- The Little Rock is one of the US Navy’s newest additions.
- It was scheduled to leave Canada at the end of 2017, but was waylaid by poor weather.
- It finally left Montreal this weekend and is headed to Florida.
The Little Rock was commissioned in Buffalo, New York, on December 16, but its journey to Mayport Naval Station in northeast Florida was delayed when the ship became stuck in Montreal a few days after Christmas. Unusually cold temperatures, icy conditions, and a shortage of tugboats to guide it out of port all contributed to the Little Rock staying in Canada.
The Navy said in January that the Little Rock would remain in Montreal “until wintry weather conditions improve and the ship is able to safely transit through the St. Lawrence Seaway.”
That stay lasted until 6:15 Saturday morning, port officials told the CBC. Navy spokeswoman Lt. Cmdr. Courtney Hillson confirmed the departure. “Keeping the ship in Montreal until weather conditions improved ensured the safety of the ship and crew,” Hillson told Business Insider.
The Little Rock is expected to reach Florida later in April, making several stops along the way.
The decision to keep the ship at Montreal was made on January 19. Hillson told Business Insider at the time that the Little Rock’s crew was carrying out routine repair work and focusing “on training, readiness, and certifications.”
The ship was outfitted with temporary heaters and 16 de-icers to prevent ice accumulation on the hull and its roughly 170-person crew given cold-weather clothing in response to the delay, according to the CBC.
“We greatly appreciate the support and hospitality of the city of Montreal, the Montreal Port Authority and the Canadian Coast Guard,” the Little Rock’s commanding officer, Cmdr. Todd Peters, said in a statement. “We are grateful for the opportunity to further enhance our strong partnerships.”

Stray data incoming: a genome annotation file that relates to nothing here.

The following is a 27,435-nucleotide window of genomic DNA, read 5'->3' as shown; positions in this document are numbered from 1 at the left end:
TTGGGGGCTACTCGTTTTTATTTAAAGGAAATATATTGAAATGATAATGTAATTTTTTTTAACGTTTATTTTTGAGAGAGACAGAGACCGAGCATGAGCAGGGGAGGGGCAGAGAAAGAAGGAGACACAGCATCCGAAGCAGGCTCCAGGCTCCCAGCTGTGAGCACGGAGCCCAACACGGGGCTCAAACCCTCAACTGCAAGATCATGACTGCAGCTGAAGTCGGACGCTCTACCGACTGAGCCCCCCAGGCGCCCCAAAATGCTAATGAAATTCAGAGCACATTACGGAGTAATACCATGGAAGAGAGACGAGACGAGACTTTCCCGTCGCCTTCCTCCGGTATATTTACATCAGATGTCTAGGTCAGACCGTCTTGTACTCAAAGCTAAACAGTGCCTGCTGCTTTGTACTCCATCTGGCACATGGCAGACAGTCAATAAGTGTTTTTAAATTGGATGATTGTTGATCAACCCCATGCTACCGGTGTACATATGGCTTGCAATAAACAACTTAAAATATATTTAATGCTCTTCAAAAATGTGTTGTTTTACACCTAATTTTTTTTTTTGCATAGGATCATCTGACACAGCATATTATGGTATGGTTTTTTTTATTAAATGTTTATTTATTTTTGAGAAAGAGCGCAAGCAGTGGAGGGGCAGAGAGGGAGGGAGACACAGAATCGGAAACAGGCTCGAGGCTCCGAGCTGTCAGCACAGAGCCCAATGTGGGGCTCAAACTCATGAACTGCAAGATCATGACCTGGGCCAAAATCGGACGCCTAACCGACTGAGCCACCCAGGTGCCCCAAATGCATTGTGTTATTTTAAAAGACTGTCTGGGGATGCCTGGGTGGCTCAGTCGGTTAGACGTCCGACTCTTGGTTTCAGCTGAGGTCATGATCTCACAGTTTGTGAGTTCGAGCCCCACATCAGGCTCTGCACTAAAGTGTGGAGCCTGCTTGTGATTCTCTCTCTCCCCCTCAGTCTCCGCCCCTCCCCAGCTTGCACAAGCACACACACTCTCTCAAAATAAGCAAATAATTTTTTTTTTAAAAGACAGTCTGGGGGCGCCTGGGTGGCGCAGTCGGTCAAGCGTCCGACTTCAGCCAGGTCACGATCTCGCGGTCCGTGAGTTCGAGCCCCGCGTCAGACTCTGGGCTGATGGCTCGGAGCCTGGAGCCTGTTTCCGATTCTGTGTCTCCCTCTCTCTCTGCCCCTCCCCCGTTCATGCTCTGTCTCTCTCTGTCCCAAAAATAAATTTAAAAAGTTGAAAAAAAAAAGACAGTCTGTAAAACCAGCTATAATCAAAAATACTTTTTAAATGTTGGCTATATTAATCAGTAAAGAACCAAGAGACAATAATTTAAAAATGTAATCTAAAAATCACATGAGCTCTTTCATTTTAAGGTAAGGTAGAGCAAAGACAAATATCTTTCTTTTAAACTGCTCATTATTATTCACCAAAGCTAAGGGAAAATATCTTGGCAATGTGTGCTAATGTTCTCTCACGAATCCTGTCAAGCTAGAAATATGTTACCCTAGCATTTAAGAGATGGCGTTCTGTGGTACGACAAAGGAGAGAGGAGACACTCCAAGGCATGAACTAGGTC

Canadians living near the port complained about constant noise coming from the ship’s generators. The Port of Montreal dimmed lights illuminating the ship and adjustments were made to the soundproofing around the Little Rock’s generators.
The Little Rock was the fifth Freedom-class littoral combat ship to join the US Navy. It is 389 feet long with a draft of 13.5 feet, according to the US Navy. It has a top speed of over 45 knots and displaces about 3,400 tons fully loaded. The ship is scheduled for more training and combat-systems testing in 2018, its commander said in late December.
Littoral combat ships are designed to operate near shore, and their modular design is meant to enable them to perform a variety of surface missions, mainly against small, fast attack craft as well as anti-mine and anti-submarine missions.
The LCS program has struggled with accidents and been criticized for cost overruns. The Navy saidin January that LCS mission modules, designed to allow the ships to perform their three mission types, will enter service in 2019, 2020, and 2021.
This post has been updated with comment from the US Navy.